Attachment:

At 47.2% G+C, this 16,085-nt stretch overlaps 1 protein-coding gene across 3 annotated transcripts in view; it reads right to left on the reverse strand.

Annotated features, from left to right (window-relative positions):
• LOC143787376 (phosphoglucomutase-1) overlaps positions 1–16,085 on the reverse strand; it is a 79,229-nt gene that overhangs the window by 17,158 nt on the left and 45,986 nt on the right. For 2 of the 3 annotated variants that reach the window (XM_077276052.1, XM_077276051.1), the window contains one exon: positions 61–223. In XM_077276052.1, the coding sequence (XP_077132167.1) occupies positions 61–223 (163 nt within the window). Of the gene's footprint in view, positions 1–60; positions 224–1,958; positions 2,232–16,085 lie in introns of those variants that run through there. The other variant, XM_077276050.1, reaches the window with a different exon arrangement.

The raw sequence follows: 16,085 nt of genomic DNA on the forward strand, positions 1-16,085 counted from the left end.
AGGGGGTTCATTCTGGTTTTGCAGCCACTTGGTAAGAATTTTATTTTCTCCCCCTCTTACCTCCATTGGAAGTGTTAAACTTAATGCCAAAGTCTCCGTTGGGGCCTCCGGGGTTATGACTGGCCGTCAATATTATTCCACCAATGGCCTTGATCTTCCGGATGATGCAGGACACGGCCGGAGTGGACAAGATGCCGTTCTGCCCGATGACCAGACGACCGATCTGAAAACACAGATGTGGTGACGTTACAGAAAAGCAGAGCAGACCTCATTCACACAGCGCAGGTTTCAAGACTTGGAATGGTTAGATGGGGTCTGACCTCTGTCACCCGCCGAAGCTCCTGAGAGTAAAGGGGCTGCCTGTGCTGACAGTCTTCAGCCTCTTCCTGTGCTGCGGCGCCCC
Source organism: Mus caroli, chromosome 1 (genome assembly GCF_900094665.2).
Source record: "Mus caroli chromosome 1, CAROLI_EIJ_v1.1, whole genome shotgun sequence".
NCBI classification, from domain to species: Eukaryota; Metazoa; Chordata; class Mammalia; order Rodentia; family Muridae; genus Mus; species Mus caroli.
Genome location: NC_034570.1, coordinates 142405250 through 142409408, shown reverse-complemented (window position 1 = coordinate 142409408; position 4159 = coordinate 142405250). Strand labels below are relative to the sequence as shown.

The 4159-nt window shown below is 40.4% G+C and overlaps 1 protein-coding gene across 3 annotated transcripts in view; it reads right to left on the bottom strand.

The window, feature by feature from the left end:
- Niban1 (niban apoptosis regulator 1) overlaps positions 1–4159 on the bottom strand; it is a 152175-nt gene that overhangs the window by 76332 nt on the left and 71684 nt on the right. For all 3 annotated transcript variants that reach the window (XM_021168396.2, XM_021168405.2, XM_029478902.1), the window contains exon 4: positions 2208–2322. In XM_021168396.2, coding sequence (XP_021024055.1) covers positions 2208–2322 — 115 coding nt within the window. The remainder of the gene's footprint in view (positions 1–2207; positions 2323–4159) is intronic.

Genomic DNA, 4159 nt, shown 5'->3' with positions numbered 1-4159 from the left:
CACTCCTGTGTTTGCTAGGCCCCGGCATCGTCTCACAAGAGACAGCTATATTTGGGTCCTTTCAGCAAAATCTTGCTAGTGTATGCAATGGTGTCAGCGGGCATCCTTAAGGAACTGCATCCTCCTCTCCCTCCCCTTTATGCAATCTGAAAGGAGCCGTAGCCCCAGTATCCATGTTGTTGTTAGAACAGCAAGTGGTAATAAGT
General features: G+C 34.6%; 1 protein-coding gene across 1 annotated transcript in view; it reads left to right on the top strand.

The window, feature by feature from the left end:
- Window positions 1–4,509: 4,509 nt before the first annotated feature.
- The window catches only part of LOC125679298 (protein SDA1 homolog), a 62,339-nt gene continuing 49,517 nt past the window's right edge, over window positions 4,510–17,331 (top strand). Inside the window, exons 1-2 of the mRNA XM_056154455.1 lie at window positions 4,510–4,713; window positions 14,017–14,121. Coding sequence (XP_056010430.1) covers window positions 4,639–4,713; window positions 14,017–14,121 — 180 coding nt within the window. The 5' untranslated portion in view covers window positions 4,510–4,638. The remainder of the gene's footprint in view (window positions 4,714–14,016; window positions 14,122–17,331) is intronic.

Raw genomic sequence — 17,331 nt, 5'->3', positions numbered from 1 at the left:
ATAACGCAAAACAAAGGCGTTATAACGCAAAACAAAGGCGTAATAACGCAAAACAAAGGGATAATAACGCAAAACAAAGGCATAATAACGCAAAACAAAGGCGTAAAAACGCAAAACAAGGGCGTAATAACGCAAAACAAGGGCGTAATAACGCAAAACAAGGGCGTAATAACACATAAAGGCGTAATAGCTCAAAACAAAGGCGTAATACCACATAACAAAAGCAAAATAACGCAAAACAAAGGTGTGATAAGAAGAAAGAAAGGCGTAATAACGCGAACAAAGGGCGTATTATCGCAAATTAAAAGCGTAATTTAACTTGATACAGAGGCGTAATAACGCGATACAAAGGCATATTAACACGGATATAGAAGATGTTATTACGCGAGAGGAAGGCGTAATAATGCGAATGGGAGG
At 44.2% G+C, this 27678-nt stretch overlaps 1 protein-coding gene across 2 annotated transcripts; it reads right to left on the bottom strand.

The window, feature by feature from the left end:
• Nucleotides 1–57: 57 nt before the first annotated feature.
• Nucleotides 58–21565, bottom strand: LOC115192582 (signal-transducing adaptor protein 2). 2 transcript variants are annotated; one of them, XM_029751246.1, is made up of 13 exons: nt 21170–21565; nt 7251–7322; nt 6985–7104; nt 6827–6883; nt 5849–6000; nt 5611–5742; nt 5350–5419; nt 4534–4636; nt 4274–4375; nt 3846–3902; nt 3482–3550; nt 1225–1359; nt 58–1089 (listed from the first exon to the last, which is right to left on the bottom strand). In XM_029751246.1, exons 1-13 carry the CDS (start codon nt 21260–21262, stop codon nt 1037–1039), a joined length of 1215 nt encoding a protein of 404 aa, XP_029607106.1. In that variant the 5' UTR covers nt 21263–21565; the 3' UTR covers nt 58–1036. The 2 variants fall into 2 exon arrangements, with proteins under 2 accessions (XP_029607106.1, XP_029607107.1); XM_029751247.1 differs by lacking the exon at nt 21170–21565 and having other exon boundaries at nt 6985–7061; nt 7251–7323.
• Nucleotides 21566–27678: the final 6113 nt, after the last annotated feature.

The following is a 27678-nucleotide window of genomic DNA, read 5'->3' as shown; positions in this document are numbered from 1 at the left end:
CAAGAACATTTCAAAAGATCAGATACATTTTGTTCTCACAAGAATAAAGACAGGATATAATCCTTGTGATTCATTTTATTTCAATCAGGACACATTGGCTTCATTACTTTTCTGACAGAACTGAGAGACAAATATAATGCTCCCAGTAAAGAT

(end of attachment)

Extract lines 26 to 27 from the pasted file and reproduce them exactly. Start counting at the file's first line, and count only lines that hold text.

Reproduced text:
The following is a 27678-nucleotide window of genomic DNA, read 5'->3' as shown; positions in this document are numbered from 1 at the left end:
CAAGAACATTTCAAAAGATCAGATACATTTTGTTCTCACAAGAATAAAGACAGGATATAATCCTTGTGATTCATTTTATTTCAATCAGGACACATTGGCTTCATTACTTTTCTGACAGAACTGAGAGACAAATATAATGCTCCCAGTAAAGAT